AKI order set
The AKI order set provided a template for electronic order entry for investigation and management of patients with AKI according to guideline-based recommendations. The use of the AKI order set was designed to standardize investigations and tailor management to clinical assessment. The order set included orders for laboratory and diagnostic tests for patients with AKI, including a link to clinical guidance on when ultrasonography should be considered for investigation of urinary tract obstruction . Orders for management were structured based on clinical assessment of patients as hypovolemic (potentially fluid/volume responsive), euvolemic, and hypervolemic (fluid/volume overloaded). This would link users to guidance on use of intravenous (IV) fluid boluses for patients identified as hypovolemic, use of maintenance IV fluids for patients identified as euvolemic, and use of diuretics for patients assessed as hypervolemic. The order set provided additional guidance for prescribing IV fluid boluses, including risk assessment for developing volume overload and appropriate specification of monitoring safety parameters to identify those developing volume overload with fluid resuscitation. Additionally, there were options to receive additional pharmacy support with management of medications for AKI patients and guidance on when consultation with nephrologists and other specialists for AKI was appropriate. The complete order set is shown in Fig. 5.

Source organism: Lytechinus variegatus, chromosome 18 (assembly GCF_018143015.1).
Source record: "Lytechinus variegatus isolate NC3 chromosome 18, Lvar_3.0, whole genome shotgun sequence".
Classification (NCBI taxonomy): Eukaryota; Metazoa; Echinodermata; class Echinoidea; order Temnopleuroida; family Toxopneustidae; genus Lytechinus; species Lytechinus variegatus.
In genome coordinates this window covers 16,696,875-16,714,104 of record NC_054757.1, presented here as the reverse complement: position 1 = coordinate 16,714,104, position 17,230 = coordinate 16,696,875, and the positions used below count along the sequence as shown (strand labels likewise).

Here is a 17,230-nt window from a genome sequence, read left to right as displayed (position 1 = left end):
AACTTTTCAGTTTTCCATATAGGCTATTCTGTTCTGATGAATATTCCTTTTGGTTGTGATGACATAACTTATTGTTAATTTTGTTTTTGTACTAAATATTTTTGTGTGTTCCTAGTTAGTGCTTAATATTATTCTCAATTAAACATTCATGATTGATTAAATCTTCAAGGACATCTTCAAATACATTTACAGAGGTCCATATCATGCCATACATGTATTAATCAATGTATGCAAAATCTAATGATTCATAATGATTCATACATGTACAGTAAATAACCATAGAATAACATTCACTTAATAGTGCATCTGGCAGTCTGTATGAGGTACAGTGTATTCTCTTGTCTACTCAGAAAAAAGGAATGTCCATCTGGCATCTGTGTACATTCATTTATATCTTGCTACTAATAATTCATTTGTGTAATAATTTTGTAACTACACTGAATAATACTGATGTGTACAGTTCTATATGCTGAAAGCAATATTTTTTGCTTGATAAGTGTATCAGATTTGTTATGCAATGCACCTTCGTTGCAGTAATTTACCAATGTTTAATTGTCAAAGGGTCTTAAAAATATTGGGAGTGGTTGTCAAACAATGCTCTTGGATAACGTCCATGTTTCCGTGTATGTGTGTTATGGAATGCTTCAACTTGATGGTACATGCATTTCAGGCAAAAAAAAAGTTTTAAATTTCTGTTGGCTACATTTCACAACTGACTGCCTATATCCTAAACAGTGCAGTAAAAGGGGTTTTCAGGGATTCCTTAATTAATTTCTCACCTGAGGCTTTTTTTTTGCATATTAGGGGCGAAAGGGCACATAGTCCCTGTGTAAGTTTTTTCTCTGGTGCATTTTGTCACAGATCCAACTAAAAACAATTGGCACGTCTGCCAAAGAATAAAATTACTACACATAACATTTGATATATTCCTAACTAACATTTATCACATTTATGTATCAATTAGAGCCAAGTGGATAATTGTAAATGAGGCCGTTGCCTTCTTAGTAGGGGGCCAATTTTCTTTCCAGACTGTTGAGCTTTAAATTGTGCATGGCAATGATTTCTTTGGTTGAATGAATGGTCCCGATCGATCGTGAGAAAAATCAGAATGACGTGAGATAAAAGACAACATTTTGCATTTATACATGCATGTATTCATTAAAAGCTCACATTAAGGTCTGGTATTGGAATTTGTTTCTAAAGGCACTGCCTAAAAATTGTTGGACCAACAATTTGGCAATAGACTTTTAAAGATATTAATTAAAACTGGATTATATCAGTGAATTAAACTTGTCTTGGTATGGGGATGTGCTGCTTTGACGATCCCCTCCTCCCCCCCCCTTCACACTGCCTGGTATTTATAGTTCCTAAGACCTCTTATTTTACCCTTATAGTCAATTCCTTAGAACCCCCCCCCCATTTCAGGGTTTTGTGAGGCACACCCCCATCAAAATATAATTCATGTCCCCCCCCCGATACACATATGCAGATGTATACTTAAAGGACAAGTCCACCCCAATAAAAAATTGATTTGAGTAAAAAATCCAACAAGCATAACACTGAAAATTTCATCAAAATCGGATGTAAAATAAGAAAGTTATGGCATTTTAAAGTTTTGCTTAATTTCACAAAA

Assessment of functionality, usability, and acceptability of the electronic clinical decision support tools